I completely understand if the truth model makes your palms sweat. Frankly, hesitation is justified. There’s a good chance that if you open your heart and share your pain transparently with this sister in Christ, you may get whacked for it. By that I mean, she may be very quick to let you know that you must have screwed up somehow, or your child would have been faithful to the God of her youth.

You wouldn’t be the first parent bludgeoned with the famous but misused “Train up a child . . .” passage from Proverbs. I know that many people still buy into the oft-believed but yet unscriptural interpretation that your child can’t go wrong if you’ve parented right. And they’re often filled with angst at their sad duty of being the one to share it with you. But think about it. . .this interpretation would require that God has now become your vending machine. Plug in just the right mix of coins, and God is obligated to produce the snack treat of your choice. I actually contacted several theologians to find out why the promise of this verse doesn’t seem to always play out as. . .well, as promised. Every single one of them corrected me in the exact same way. Proverbs was never meant to be read as promises. They are directives for God’s best for our lives. They are good instructions. They provide insight into the goodness and righteousness that is God. But they are not promises.

It makes sense. Do you know any wealthy person who is lazy? And conversely, do you know of any hard working person who is poor? If Proverbs were promises, you wouldn’t know any of these. In chapter 10, verse 4 we read:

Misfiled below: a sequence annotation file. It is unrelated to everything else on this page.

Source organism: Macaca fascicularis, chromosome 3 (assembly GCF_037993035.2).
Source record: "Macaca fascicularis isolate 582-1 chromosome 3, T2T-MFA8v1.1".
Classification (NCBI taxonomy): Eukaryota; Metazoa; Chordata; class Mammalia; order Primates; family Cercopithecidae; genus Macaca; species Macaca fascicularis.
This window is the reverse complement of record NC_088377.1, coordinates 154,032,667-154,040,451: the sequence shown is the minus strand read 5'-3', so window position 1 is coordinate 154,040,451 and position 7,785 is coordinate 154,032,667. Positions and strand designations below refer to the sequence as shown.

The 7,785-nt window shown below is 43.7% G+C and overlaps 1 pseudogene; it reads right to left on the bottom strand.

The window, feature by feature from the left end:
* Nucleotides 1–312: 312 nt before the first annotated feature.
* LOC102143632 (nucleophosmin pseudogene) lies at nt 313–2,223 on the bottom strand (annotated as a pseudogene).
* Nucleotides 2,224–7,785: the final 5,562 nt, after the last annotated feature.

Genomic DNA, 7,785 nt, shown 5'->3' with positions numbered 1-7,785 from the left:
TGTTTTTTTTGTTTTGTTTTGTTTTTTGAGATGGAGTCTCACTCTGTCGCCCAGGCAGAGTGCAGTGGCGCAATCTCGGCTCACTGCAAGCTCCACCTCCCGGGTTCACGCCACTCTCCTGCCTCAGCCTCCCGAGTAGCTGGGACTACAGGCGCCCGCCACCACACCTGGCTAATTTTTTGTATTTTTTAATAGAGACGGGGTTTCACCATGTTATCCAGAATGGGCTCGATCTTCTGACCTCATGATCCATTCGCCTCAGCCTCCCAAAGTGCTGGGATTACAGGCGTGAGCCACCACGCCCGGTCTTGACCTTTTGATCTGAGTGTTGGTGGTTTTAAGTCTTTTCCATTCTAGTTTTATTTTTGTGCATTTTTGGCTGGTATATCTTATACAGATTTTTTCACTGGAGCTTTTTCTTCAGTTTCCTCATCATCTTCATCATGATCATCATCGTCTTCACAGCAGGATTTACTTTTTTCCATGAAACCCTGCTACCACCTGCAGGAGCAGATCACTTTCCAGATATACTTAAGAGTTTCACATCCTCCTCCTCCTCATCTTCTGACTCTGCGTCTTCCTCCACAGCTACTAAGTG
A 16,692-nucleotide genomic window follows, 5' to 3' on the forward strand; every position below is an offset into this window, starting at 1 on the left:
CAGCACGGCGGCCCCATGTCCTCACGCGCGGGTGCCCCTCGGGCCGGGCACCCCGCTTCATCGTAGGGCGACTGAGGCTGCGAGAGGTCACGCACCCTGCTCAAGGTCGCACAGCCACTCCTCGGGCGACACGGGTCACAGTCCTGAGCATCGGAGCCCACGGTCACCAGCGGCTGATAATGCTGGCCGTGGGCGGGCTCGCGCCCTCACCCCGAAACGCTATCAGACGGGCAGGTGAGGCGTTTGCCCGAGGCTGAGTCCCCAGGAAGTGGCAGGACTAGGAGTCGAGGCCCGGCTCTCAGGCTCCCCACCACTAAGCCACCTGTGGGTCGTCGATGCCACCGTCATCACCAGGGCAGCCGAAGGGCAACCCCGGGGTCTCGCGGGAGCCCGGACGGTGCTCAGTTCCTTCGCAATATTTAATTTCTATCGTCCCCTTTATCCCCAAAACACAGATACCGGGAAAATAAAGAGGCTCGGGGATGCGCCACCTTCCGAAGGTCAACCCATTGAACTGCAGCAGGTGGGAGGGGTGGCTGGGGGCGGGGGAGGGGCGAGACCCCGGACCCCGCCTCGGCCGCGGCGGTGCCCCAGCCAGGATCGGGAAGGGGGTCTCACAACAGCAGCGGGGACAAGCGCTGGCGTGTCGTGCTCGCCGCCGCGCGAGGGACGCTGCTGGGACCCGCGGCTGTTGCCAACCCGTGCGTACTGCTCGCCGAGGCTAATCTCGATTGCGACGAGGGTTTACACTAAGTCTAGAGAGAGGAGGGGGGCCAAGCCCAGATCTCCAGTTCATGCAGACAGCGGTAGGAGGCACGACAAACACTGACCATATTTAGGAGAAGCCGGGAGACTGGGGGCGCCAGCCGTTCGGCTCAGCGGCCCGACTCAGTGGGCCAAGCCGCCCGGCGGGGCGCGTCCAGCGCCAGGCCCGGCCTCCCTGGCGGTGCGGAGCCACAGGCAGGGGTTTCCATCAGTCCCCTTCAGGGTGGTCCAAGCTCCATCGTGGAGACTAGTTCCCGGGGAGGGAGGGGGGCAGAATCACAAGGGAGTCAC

Lazy hands make a man poor, but diligent hands bring wealth.

For all its glory, for all its treasures, Proverbs is not a book of promises. And the painful truth is that sometimes, even with the best of parenting, children can go on to make choices that break our hearts and take them far from God.

People who come to you with this verse in hand, suggesting that you’ve blown it, I think typically mean well. But I’m also just as convinced that they are very wrong. So how are you now to respond to this person standing before you, asking about your child?

Let me suggest to you that there is an alternative response you can give—not Plan A: The Naked Truth Plan, Not Plan B: The Church-Speak Dance, but rather a Plan C. Like Plan A, it involves speaking the truth. But for starters, it accepts the likely outcome that your listener will unfairly judge you. Expect it. Own it. Don’t even hold it against her, because your listener doesn’t know any better.

Share the truth without the expectation of compassion.

In the end, your sharing wasn’t really for her. Believe it or not, it also wasn’t really for you. It actually is a lifeline to a needy soul. You share on the possibility that this person might . . . just maybe . . . could perhaps . . . be one of the many people who have someone in their own life they are losing. And if they are, they know exactly what you’re going through because they are going through it as well. Put the truth out there, let it get around, because there is someone in exactly the same situation, who believes they are alone.

This person needs to hear truth from you.  pews